Connections: Women’s rights have run amok
The women’s liberation movement and sexual revolution burst onto the social scene a few years before I started college in 1971, so I’ve always thought my generation of women, for better or worse, was on the “cutting edge” of freedom of expression in this realm.
Until I read Donna Freitas’ stunning piece on the Outlook page of The Washington Post on Easter Sunday.
According to Freitas, who has written a book on the subject, many college students these days regularly practice a “lifestyle of unemotional, unattached sex,” which she refers to as “hooking up.”
While parents in the 1960s and 1970s imagined these kinds of casual setups were common in that era of dramatic social change, the truth was that most women, while certainly freer from social mores than their mothers, were still selective in practice.
In other words, they slept with men they considered at least potential or long-term partners. One-night stands were rare and were still considered disappointments, not an object in themselves.
And the notion that romance might be tied up with the whole thing was still very much alive and at the heart of the experience. These were girls raised on “Leave It to Beaver” and “Little House on the Prairie.”
Barbie had Ken, and even the career-oriented girl detective Nancy Drew had her steady boyfriend, Ned Nickerson, along with her blue roadster.
When college dormitories were desegregated by sex during the period I was in school, there was no rush of males to the women’s floors or vice versa. And, certainly, the expectation was that a woman would, and could, say no with no loss of social standing.
There were, and always have been, women who were exceptions to this cultural norm. And, there has been, and likely continues to be, somewhat of a double standard for men.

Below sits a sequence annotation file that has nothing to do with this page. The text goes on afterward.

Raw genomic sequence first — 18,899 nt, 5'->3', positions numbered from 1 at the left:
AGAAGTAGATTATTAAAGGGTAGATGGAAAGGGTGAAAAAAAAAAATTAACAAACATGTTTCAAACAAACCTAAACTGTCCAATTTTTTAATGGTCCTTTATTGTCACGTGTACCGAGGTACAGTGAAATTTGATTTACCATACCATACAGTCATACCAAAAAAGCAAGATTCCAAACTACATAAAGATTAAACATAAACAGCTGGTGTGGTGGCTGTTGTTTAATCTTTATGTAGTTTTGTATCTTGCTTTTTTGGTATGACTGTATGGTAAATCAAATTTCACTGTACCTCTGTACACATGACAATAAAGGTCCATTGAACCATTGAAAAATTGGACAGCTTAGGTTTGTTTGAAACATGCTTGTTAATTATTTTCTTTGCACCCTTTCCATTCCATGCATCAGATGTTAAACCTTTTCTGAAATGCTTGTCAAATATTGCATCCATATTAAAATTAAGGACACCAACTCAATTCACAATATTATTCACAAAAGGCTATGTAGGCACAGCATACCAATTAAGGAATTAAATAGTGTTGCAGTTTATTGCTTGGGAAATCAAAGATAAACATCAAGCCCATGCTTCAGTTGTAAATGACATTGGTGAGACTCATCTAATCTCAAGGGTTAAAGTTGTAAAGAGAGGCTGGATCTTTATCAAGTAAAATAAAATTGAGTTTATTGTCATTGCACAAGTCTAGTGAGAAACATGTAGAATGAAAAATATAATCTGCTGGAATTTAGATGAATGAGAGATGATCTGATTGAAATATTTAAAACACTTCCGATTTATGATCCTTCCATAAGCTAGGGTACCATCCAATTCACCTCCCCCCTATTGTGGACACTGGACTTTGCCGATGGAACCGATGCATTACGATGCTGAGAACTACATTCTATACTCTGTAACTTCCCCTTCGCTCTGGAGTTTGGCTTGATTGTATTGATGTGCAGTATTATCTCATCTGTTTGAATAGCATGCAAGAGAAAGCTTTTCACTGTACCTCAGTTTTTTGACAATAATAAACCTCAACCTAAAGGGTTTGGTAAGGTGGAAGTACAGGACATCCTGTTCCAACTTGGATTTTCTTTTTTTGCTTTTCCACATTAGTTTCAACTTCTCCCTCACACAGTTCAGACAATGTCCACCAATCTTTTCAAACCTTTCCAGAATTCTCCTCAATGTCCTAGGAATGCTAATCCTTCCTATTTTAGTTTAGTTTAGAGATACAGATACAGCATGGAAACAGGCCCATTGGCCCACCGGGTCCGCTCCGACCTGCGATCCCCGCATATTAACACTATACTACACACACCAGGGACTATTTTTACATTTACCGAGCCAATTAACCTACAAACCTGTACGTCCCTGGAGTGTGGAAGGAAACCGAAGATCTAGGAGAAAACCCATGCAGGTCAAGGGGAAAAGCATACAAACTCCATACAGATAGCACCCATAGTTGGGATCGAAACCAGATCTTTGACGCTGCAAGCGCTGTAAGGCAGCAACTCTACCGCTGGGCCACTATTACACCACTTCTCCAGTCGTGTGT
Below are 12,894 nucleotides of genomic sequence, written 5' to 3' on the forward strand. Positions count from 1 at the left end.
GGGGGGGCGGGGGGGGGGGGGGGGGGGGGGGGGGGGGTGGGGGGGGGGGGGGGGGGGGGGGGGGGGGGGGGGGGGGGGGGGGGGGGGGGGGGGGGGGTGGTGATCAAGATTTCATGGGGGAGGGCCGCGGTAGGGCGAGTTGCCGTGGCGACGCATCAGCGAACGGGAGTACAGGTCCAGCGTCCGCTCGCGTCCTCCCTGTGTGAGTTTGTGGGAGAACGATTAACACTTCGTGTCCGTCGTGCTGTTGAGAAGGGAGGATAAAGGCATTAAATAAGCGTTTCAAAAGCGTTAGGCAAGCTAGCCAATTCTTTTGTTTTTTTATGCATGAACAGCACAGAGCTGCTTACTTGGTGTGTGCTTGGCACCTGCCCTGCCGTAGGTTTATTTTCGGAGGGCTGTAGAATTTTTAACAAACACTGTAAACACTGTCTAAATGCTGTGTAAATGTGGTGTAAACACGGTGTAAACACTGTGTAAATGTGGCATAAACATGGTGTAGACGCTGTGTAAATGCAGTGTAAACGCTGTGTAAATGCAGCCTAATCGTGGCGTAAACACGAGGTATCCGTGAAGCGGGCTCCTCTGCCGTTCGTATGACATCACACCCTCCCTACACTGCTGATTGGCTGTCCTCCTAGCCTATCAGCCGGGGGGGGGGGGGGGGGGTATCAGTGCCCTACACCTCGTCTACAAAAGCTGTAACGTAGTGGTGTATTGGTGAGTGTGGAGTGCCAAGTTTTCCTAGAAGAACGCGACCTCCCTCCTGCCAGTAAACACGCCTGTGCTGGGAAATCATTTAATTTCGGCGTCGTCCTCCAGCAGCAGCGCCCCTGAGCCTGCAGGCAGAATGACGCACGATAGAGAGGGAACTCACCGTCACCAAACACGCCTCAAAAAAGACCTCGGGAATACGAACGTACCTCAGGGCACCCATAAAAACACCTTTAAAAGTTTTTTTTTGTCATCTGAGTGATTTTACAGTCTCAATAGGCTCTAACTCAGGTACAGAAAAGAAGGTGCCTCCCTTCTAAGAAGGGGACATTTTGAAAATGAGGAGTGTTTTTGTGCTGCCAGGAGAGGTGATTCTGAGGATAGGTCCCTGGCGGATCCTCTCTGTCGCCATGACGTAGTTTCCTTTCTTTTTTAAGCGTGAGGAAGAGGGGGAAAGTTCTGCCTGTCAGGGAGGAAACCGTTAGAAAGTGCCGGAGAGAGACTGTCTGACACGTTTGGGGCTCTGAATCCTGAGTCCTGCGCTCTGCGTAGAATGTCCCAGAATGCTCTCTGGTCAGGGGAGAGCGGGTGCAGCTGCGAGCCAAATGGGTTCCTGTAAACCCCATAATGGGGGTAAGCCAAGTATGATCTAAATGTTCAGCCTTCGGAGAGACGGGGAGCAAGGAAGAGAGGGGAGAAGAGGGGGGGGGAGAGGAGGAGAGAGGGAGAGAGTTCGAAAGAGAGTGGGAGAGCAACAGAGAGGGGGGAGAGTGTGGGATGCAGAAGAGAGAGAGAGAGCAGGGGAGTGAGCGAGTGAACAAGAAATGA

Freitas reports on a survey she conducted of 1,230 college students in 2006 in which 45 percent of Catholic school students and 36 percent of nonreligious private and public school students said their peers were too casual about sex and that they wished this wasn’t the case.
An additional 35 percent at Catholic and 42 percent at nonreligious schools reported that their peers were simply “casual,” without weighing in on whether this is a good or bad thing.
The most arresting conclusion she reaches comes from 41 percent of those who say they are among those who “hook up” casually.
These students, she says, “used words such as ‘regretful,’ ‘empty,’ ‘miserable,’ ‘disgusted,’ ‘ashamed,’ ‘duped’ and even ‘abused’ to describe the experience.”
In one-on-one interviews, many students, she says, say they have sex with virtual strangers for the purpose of fitting in to campus life and because they feel it is expected of them.
All the moral questions aside, this mentality strikes me as the exact opposite of what the women’s movement set out to achieve for women.
The heart of freedom of choice of any kind is the freedom to decide on the basis of what is right for the individual whether to take a certain action.
Every move toward coercion diminishes that freedom.
If, as Freitas says, women now feel they have to conform to any standard that is not their own, we’ve slipped backward into the 1950s, when women couldn’t work. A few generations earlier women couldn’t own property or speak in public.
And a few centuries before that, women were routinely sold into slavery, situations in which they couldn’t say no to sex.
If Freitas’ research is valid, it sounds like the sexual revolution has come full circle.
And, like every other pendulum that gets set into motion with a mighty shove, this one has swung too far.